If you don't expect to lose it, why are you so scared of critically examining it?

    Err... I'm not scared?
    Than examine it.
    No. I decided not to do that.
    Hmm... what have I said on that subject...

    If I am holding an irrational belief I find it less likely that it will shift.

    Going after the irrational beliefs directly doesn't do anything. They are in their little walled areas and are immune to mere arguments and inquiries. I have to knock down the walls first.

    Okay, sure that makes sense, but what if the wall is merely a creation of fear?
    Okay, do I have any fear of changing away from Theism.
    I want to say no...
    But I have to say yes because I feel fear.
    What is the fear of?

    • Fear of losing a belief
    • Fear of social implications
    • Fear of the unknown
    • Fear of judgement/punishment
    • Fear of being wrong
    • Fear of admitting mistakes

    Let's go down the list: Fear of losing a belief.
    I don't fear losing a belief.
    A belief or any belief?
    Mmm... most beliefs? I don't know.
    Can I think of a belief I would fear losing?
    Can I think of a belief I don't fear losing?
    Sure, that's easy.
    Than name it.
    Uh... I guess I... (read more)

    I find this really interesting to read and would love to see more, although it's kind of carriage-return intensive and might be better hosted offsite somewhere. I can offer space if you don't have a place to put it.
    Me too.
    I just posted it. Thanks for the offer, though.
    I'd love to read more, and I'm especially curious what it would mean to you to no longer identify as a theist, and how that would feel. I'm also curious about the last two: Thanks for posting this!
    It is a complicated feeling. It is hard to adequately explain without delving into detail explanations of (a) my particular beliefs (b) the society of friends and family I inhabit and (c) a heck of a lot of personal history. I am not ready to deal with all of that here. I suspect bits and pieces will leak out. The one thing I will say now is that it would completely wreck almost every aspect of my life. I have everything invested in this. Since, at this point, I don't have much to think that critical examination will lead to me dropping Theism, it is still possible that it will strengthen Theism. I don't think it is more likely but I expect it would provoke a stronger reaction than my confession did. If I really were scared enough to dodge critical examination I would be smart enough to drop anything that threatened a critical examination. As in, it wouldn't be given a foothold. I have enough power over my beliefs to choose what I want to believe. Right now, Rationality has my attention. If it scared me enough I would just leave and never return. This hasn't happened and I do not expect it to happen. But if the situation were that dire, I would want to hold off on the critical examination until it was less scary. For that to even make sense you have to give me the benefit of the doubt in terms of how I argue with myself. I don't expect it to translate well into other person's belief system. Also, it is very late... so... I don't promise anything and reserve the right to recant tomorrow. :)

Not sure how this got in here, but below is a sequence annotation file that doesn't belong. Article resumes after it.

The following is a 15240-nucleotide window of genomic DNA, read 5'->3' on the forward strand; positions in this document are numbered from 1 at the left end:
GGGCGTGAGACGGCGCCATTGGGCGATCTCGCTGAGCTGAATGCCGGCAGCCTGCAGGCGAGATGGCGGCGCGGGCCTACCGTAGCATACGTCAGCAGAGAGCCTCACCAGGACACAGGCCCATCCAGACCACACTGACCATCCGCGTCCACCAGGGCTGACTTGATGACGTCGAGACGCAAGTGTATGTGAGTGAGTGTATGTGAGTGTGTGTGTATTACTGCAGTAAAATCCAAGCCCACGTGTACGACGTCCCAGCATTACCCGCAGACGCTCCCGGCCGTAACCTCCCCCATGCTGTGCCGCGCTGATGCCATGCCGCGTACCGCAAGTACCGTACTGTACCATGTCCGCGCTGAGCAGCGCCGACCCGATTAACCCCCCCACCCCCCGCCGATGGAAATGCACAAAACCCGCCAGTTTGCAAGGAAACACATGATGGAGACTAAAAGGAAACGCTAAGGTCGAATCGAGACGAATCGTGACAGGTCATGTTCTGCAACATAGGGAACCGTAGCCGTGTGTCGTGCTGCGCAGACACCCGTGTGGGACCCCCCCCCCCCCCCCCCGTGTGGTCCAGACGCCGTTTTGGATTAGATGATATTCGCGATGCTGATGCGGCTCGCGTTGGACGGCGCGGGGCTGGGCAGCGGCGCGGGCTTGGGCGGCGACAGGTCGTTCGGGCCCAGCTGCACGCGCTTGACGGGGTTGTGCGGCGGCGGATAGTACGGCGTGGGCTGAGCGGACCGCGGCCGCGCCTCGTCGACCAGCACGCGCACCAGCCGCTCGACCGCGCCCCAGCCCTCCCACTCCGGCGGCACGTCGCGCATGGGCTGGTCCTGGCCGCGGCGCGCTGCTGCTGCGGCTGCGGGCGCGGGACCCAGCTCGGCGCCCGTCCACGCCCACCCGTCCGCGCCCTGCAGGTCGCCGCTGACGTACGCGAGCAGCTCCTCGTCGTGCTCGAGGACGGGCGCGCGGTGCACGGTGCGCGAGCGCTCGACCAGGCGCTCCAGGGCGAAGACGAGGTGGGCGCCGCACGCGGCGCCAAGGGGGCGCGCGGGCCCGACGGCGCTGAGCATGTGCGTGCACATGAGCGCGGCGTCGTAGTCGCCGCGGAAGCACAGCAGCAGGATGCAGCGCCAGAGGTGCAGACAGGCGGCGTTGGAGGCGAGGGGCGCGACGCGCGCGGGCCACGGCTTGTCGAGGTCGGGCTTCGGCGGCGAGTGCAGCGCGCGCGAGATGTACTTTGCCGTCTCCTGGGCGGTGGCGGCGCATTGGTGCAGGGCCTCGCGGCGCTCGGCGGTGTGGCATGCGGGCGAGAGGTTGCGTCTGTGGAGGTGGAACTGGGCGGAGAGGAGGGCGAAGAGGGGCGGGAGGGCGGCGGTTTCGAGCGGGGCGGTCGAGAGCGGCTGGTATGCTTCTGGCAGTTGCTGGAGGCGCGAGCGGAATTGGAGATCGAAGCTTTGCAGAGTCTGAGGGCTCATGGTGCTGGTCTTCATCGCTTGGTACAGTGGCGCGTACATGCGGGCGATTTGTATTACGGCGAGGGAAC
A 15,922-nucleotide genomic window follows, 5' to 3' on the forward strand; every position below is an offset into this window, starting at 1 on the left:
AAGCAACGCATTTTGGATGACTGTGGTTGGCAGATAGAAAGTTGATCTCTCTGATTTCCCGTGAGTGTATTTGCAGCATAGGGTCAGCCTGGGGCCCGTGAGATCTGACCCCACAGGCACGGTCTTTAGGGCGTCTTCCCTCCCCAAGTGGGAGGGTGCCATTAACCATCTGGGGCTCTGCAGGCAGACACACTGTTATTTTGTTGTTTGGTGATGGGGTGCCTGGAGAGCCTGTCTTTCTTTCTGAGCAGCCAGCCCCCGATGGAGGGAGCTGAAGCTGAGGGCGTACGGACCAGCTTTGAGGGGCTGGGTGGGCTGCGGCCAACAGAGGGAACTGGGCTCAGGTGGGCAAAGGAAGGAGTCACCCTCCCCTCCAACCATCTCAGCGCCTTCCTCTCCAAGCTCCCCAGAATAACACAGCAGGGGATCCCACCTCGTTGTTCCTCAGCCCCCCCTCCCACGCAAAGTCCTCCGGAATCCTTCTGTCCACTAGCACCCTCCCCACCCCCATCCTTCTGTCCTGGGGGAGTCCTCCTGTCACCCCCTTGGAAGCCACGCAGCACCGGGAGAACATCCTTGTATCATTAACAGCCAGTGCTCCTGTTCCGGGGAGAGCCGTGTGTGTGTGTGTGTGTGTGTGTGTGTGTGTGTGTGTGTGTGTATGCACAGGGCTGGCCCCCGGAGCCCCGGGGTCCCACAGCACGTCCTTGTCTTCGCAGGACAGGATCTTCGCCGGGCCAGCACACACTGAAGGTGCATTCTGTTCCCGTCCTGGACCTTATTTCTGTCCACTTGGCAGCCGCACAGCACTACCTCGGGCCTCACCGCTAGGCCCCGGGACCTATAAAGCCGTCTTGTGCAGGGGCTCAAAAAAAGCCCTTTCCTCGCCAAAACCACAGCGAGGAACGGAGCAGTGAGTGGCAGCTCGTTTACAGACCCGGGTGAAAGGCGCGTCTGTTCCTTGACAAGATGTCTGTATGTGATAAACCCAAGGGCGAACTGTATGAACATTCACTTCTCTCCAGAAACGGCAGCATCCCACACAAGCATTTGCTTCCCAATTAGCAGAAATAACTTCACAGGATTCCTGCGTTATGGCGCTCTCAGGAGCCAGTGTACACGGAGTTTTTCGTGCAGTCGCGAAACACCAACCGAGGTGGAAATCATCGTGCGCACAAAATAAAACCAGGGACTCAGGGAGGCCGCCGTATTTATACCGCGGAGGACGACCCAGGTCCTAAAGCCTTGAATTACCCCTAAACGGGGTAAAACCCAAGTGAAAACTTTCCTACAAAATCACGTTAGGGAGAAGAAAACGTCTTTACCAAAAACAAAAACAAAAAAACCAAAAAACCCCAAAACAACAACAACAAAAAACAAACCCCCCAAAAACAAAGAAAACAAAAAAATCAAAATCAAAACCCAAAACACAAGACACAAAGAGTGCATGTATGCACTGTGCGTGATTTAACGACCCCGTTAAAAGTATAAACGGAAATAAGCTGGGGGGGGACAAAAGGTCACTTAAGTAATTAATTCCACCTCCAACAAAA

Wow. Then it's not at all surprising you feel this way. You've left out a lot of details of your life, so I can't really comment on specifics (though please feel free to share them if you're ever ready to do so here). But given that, it's going to be almost impossible for you to change that belief. I'm very confident that a detailed, unbiased examination of your theistic beliefs would reveal that there's no evidence for them and you hold them for social reasons. Do you agree? That being the case, you may not want to try to engage in this kind of examination right now. It sounds like you need time to think about what you really want in your life, and what kind of life you want to lead, independent of your beliefs about theism. Do you want to uproot your life right now?
    4Eliezer Yudkowsky
    Blueberry, the human species has got to do this sometime. Please don't get in the way.